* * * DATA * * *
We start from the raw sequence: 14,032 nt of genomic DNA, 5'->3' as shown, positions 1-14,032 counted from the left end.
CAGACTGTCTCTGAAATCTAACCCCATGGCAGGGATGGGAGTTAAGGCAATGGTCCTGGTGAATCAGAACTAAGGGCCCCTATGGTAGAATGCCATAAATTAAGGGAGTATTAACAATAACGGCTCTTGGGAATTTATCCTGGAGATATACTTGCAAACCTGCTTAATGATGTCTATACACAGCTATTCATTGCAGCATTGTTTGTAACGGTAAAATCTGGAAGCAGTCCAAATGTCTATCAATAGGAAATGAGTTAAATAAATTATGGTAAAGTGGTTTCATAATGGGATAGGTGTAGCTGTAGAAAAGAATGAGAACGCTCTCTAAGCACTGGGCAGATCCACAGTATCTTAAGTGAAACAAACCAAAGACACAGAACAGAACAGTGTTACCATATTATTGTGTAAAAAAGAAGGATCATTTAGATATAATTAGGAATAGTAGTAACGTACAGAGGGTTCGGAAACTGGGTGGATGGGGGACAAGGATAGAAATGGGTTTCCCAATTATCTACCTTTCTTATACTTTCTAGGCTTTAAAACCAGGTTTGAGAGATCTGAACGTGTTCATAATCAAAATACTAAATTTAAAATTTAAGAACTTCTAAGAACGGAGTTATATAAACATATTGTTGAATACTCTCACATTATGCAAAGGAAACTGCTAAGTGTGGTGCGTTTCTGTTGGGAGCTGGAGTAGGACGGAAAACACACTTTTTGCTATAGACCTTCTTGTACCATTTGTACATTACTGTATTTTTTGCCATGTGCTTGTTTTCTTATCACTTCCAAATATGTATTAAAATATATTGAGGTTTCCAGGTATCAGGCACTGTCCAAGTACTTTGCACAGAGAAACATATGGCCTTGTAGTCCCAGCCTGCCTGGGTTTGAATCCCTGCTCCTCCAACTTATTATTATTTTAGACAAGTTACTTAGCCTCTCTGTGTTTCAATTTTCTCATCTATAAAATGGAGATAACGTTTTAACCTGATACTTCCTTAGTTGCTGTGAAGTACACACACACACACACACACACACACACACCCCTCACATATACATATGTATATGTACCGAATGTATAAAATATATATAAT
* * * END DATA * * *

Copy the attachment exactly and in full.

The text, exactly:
We start from the raw sequence: 14,032 nt of genomic DNA, 5'->3' as shown, positions 1-14,032 counted from the left end.
CAGACTGTCTCTGAAATCTAACCCCATGGCAGGGATGGGAGTTAAGGCAATGGTCCTGGTGAATCAGAACTAAGGGCCCCTATGGTAGAATGCCATAAATTAAGGGAGTATTAACAATAACGGCTCTTGGGAATTTATCCTGGAGATATACTTGCAAACCTGCTTAATGATGTCTATACACAGCTATTCATTGCAGCATTGTTTGTAACGGTAAAATCTGGAAGCAGTCCAAATGTCTATCAATAGGAAATGAGTTAAATAAATTATGGTAAAGTGGTTTCATAATGGGATAGGTGTAGCTGTAGAAAAGAATGAGAACGCTCTCTAAGCACTGGGCAGATCCACAGTATCTTAAGTGAAACAAACCAAAGACACAGAACAGAACAGTGTTACCATATTATTGTGTAAAAAAGAAGGATCATTTAGATATAATTAGGAATAGTAGTAACGTACAGAGGGTTCGGAAACTGGGTGGATGGGGGACAAGGATAGAAATGGGTTTCCCAATTATCTACCTTTCTTATACTTTCTAGGCTTTAAAACCAGGTTTGAGAGATCTGAACGTGTTCATAATCAAAATACTAAATTTAAAATTTAAGAACTTCTAAGAACGGAGTTATATAAACATATTGTTGAATACTCTCACATTATGCAAAGGAAACTGCTAAGTGTGGTGCGTTTCTGTTGGGAGCTGGAGTAGGACGGAAAACACACTTTTTGCTATAGACCTTCTTGTACCATTTGTACATTACTGTATTTTTTGCCATGTGCTTGTTTTCTTATCACTTCCAAATATGTATTAAAATATATTGAGGTTTCCAGGTATCAGGCACTGTCCAAGTACTTTGCACAGAGAAACATATGGCCTTGTAGTCCCAGCCTGCCTGGGTTTGAATCCCTGCTCCTCCAACTTATTATTATTTTAGACAAGTTACTTAGCCTCTCTGTGTTTCAATTTTCTCATCTATAAAATGGAGATAACGTTTTAACCTGATACTTCCTTAGTTGCTGTGAAGTACACACACACACACACACACACACACACACCCCTCACATATACATATGTATATGTACCGAATGTATAAAATATATATAAT